Published on July 6th, 2010 | by Jules Yap


Hack of a Lack holding Cat

Materials: Lack wall shelf

Description: We wanted to put up something that our cats could use to climb on and that didn’t take up any valuable horizontal real estate. Saw a pet store in our neighborhood using shelves as climbing walls for cats and looked online only to find that this is not so uncommon a practice and discovered this fab site along the way. Here is our version of a cat hack using Lack.

We got four Lack wall shelves (the smallest width available) and used double sided tape to stick some non-slip kitchen liner to the top so it wouldn’t be slippery for our kitties. Then we used plastic anchors to secure a bracket to the middle of the Lack shelf for additional support. And finally some plastic toggle bolts on the ends to hang the shelf and secure the bracket to the wall. We used a non Ikea shelf for the one above the door because it seemed to be a better fit.

Scotty seems to like it…

~ Grace, Philadelphia

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The Author

Jules Yap

"I am Jules, the engine behind IKEAHackers and the one who keeps this site up and running. My mission is to capture all the wonderful, inspiring, clever hacks and ideas for our much loved IKEA items".

18 Responses to Hack of a Lack holding Cat

  1. criticCritic says:

    Ha ha. Looks like you just made a huge blind spot for your motion sensor. You should move it down and closer to the door trim or just remove it since it will only be sensing the door movement anyway at this point and you probably have a separate door sensor. Heck, put it on the other wall facing the other way. People make small errors like this all the time with shelves. Blocking AC vents, drilling screws too deep and hitting wires that disable power outlets. People be careful, think, and use stud detectors and magnets!

  2. Anonymous says:

    I’ve done this before on the exterior of our walk- up bldg outside a kitchen window once because our unit didn’t have direct access to the backyard for kitty. Floating shelves support a cat’s weight but not a person’s so we weren’t compromising security. It took kitty about 30 seconds to learn to use the switchbacks to come and go (via our backyard facing kitchen window) as he pleases.

  3. Anonymous says:

    our solution..

  4. Anonymous says:

    I ran immediately to Ikea and adopted this idea! I have a loft that a previous tenant has frosted the windows. The only windows left alone was the transom. The cats are leash trained.. but love to lounge beside a window.. Thank you ! Great idea.

  5. Pipa says:

    Sorry but I’m not english (I’m pretty rusty). I have the same thing in my living room, for a 5 kg kitty. We bought 4 small Lack and one bigger (+/-1.2m) so she lay quietly. Bellow the small ones, we added and L shaped metal plates because when she jumps, at that moment, her 5 kg become much more. It’s been 2 years and all’s well (the wall has paw marks of when she streches when she awakes of her naps). On the top of each small Lack, we put cloth that seems like velvet so she didn’t slip if her paws were wet.

    Lisbon (Portugal)

  6. Anonymous says:

    um, motion detectors ARE usually part of the alarm system…I had the very same question, because ours would bring the police with that set-up! Big fan of climbing shelves at our house though.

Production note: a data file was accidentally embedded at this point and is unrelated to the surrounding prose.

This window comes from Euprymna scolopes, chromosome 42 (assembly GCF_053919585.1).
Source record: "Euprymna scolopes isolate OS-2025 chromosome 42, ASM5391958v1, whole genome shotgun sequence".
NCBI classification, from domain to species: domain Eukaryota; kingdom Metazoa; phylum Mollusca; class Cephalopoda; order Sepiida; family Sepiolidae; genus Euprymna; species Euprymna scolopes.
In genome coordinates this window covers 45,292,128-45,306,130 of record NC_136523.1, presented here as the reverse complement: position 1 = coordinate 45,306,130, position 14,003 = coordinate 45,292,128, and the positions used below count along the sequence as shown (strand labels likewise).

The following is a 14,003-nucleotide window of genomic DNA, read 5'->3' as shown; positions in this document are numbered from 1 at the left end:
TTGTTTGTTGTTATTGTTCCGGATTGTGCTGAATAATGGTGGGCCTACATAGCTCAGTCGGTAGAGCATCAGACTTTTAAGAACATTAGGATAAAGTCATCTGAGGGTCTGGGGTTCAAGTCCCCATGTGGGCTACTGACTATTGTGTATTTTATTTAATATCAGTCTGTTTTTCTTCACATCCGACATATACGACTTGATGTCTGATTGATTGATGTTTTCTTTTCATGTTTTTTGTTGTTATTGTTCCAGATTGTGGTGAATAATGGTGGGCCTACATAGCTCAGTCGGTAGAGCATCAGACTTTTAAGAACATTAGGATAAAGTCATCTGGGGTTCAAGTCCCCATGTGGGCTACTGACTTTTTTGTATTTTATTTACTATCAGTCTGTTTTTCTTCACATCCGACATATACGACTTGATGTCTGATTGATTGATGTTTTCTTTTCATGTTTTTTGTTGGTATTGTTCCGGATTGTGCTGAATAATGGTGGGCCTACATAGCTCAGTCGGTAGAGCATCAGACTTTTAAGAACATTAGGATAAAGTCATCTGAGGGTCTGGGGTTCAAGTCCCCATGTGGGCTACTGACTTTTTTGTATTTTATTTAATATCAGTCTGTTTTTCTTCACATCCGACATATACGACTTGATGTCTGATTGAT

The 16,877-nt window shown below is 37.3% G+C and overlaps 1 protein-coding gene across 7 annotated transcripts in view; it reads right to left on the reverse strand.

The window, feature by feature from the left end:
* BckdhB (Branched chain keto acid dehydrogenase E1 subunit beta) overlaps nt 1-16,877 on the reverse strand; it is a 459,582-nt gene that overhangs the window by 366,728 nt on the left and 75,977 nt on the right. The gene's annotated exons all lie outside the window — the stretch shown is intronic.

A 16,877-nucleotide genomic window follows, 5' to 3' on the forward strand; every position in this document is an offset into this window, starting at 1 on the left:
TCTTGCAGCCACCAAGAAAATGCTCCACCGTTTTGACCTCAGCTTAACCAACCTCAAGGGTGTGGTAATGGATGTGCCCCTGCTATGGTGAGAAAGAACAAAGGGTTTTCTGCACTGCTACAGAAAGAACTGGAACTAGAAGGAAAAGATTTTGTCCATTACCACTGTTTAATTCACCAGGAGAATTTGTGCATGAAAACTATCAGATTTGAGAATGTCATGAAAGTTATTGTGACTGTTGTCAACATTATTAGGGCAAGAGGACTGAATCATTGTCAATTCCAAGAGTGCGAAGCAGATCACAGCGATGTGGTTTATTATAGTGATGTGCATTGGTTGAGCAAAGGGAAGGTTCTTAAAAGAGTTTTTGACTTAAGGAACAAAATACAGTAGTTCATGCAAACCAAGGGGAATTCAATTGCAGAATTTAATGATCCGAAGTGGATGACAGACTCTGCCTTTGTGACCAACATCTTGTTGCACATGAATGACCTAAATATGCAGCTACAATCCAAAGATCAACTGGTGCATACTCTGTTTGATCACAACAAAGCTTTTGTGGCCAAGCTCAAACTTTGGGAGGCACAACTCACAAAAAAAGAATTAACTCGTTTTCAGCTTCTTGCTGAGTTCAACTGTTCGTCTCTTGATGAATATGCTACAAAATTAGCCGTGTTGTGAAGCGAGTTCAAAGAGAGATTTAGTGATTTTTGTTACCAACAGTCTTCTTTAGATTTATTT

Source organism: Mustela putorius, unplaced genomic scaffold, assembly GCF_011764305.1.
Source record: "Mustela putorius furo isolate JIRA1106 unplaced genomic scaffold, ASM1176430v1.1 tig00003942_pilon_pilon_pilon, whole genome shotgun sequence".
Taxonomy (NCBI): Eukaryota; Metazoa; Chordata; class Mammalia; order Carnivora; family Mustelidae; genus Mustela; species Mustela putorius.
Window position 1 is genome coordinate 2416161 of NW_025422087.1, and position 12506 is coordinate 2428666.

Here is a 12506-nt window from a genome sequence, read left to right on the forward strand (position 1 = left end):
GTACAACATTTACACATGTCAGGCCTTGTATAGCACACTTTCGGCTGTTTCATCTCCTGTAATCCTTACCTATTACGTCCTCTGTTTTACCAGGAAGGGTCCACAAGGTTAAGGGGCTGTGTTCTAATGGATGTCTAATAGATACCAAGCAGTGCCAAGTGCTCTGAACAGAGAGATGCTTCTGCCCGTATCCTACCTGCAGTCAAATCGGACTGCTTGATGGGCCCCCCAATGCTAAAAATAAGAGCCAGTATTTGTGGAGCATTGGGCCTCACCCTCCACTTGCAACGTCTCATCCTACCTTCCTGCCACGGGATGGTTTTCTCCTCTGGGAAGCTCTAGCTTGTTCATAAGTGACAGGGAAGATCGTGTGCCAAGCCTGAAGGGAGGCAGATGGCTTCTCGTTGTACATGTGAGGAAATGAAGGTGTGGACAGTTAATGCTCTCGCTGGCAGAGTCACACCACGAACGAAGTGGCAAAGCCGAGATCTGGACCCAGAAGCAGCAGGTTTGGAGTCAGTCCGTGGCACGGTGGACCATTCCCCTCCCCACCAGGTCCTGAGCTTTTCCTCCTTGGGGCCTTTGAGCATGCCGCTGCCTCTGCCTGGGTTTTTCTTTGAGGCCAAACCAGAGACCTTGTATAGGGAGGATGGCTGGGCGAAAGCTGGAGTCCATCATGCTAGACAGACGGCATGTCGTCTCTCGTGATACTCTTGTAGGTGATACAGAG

7. dave says:

    There seems to be a gap behind the shelf and i’m worried that his tail could hang down and get caught in the door!
    Otherwise, that is one lucky cat!

  8. Anonymous says:

    it looks more like a motion detector. They dont usually have alarms!

    • criticCritic says:

      That comment makes absolutely no sense. A motion detector is pointless unless it is wired (or connected via wireless)to the adjacent alarm panel. Basically these type of people pay all the money to install an alarm system but never ARM the alarm system and therefore oblivious to such common sense problems (and oblivious to people breaking in at night). “If motion detectors don’t usually have alarms” then what are they supposed to do? The blind spot created by the shelves is rectangle shaped and runs along that wall about 4 feet out. That is the bigger concern. They cut their alarm systems capability by installing the shelves too close to the sensor.

  9. Anonymous says:

    How is the cat not going to set off the sensor alarm???? Usually pets don’t set off alarms because they’re too low to the ground for the sensors to pick up, but here they built the shelves directly in the cat’s path.

  10. Michelle says:

    Oh my gosh…I love that!!! My cats would so enjoy that!

  11. foxflat says:

    this is an awesome idea! Our roommate just adopted a big, goofy retriever who (although harmless) scares our cats. They’d love to be able to sit up high, out of his reach.

  12. Nice, Scotty must be a very happy cat.

  13. Regan says:

    Dig it!

    Anonymous with the zaftig cat — That’s the weight limit on Lack as designed – as a floating shelf. We’re all using big L brackets underneath, so there’s no worry. (My Lack stairs held my 18 lb. girl, no worries.)

  14. Anonymous says:

    I’m worried the lack shelves won’t hold my cat; they say the weight limit is anywhere from 12-15 lbs. Anyone had problems?

  15. Antiope says:

    This is such an adorable idea – a great perch above the door for your “watch cat.”

  16. That looks like just about the most content cat in the world! I love the design, it’s simple and elegant.

    - David

    Aloe Vera 101
    Holistic Health Info.
    Forever Living Products

  17. kostia says:

    I have two Lack shelves up for my cat, and he loves them, but your shelf im the transom window is brilliant!

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